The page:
Failure isn’t fun. I don’t think anyone sits around and says, “I’d like to really suck at something today.” Yeah, that doesn’t happen. It is in our nature to want to succeed at every task we attempt. Unfortunately, that’s not the way the world works. There will be times where you attempt something that doesn’t pan out. A failed business, or relationship, or maybe even a hobby that just wasn’t your thing. As adults, we have a better understanding of failure. Kids? Not so much.
My oldest son is very smart. Borderline ridiculous smart. And he’s the one I worry about the most. Because being smart might make things easier for you in certain situations, like, understanding quantum physics, but you still have to apply yourself in the trying of the things.
Smart to my kid is beginning to look like he has everything in the bag just because he’s smart. And as adults, we know that isn’t quite the case. Practice, dedication and hard work are still paramount no matter how smart you are. And with his high IQ comes an overwhelming sense of fear when it comes to failure. It seems he would prefer not to try if the odds are he might fail. This is bad, and I’ve been worrying about this more and more.
Yesterday, my nephew was celebrating his birthday at a local roller rink. Although he’s been roller skating before, coordination tasks aren’t really my oldest’s favorite activities and he stated on the way there that he wasn’t planning on skating. When we got to the party I talked him into getting on some skates, “What’s the worst thing that could happen?” I posed. “I could spend the entire party on my butt,” he countered. “True, but you’ll spend it on your butt with skates on your feet as opposed to wearing your shoes in that chair over there.”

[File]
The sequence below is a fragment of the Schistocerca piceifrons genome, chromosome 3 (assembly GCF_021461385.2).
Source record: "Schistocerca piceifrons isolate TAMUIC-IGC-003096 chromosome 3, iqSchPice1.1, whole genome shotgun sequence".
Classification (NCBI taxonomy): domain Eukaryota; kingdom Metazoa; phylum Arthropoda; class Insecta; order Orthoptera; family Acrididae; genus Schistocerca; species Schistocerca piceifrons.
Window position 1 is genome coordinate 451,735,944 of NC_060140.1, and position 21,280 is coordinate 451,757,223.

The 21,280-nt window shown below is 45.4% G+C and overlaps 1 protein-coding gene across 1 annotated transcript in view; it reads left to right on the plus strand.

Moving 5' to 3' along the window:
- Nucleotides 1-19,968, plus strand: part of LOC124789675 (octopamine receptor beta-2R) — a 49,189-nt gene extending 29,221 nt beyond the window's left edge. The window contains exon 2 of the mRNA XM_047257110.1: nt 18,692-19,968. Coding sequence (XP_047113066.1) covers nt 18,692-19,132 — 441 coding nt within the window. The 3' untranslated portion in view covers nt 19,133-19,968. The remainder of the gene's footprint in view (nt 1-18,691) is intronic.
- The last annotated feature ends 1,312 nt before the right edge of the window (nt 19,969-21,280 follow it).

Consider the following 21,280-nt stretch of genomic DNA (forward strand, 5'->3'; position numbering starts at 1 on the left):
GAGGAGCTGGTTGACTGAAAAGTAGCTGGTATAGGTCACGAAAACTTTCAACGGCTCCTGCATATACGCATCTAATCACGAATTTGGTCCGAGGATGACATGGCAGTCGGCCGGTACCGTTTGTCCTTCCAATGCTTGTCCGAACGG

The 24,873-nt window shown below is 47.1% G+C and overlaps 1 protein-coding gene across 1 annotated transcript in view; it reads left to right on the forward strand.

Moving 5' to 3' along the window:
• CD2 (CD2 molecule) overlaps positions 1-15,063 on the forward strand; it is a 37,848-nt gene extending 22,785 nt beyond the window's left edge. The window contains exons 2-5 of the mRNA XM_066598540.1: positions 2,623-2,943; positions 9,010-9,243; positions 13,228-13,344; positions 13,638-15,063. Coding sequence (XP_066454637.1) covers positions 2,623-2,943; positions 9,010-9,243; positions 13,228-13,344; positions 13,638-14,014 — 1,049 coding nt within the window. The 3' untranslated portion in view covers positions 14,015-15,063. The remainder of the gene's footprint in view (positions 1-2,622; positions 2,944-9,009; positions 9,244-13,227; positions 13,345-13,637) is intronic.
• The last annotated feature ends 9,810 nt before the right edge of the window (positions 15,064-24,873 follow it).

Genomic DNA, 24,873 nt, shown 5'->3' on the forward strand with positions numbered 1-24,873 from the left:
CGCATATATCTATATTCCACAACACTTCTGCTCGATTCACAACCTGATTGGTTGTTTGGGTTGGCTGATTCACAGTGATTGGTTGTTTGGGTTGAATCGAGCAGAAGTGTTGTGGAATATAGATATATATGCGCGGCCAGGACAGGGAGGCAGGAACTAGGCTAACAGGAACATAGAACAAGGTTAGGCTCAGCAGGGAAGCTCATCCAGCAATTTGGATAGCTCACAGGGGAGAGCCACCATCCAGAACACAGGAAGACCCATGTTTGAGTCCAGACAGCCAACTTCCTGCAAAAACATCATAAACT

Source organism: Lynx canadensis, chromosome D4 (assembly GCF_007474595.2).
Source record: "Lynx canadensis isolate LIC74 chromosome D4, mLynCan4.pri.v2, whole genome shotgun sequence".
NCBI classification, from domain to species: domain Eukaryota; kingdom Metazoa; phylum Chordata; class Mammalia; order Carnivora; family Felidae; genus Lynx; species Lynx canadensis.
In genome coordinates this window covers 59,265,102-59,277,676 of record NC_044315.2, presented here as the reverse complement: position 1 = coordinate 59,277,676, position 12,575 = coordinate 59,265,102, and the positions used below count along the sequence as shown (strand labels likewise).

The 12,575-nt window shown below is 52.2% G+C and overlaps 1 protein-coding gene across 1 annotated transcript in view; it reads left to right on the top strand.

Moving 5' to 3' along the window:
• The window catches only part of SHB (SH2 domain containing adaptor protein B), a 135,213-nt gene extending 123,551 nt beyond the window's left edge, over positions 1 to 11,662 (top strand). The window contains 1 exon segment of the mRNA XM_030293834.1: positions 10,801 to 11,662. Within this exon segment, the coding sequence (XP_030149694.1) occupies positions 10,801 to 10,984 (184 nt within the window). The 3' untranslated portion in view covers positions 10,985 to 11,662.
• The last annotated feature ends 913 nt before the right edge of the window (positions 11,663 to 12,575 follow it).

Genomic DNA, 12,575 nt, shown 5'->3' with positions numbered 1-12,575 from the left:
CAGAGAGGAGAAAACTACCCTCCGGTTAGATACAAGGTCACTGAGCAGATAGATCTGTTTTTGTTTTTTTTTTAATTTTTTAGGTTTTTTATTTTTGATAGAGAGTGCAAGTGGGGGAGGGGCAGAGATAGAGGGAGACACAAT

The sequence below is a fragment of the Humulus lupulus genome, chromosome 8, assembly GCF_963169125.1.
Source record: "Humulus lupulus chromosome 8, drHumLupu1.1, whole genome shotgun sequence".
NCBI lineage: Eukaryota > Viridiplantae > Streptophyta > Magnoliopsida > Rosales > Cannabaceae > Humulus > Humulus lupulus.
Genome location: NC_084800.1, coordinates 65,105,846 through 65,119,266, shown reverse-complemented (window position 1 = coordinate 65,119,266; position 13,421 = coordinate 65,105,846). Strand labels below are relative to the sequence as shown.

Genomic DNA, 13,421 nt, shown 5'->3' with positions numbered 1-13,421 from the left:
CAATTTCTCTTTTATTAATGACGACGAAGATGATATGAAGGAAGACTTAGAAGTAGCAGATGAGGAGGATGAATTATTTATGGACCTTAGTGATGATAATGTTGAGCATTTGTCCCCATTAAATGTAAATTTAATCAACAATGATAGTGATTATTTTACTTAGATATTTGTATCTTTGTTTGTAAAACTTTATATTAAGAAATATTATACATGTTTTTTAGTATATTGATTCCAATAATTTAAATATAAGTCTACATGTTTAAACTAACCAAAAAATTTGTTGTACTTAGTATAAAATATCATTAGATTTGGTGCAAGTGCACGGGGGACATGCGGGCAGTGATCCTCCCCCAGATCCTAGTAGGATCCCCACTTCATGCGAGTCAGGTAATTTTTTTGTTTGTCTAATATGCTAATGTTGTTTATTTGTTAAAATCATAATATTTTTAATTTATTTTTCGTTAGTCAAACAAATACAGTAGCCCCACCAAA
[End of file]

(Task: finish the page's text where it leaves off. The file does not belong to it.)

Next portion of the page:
Mom: 1, 10-year-old: 0.
And that’s when the most miraculous thing happened.
And he sucked, and he fell, and then he sucked less, and then he fell less.
And before he even realized it, he was having fun. With every completed revolution around the rink he’d call out to me, “Mom, I only fell once that time,” or “I haven’t fallen in the last 15 laps.”
The smile on his handsome tween face lit that skating rink brighter than the florescent lights bouncing off the disco ball. Watching him try with the fear of failure looming in the background was a moment I will always treasure, and remind him of over and over again when he attempts to back out of shit.
‘Cause I’m a mom like that.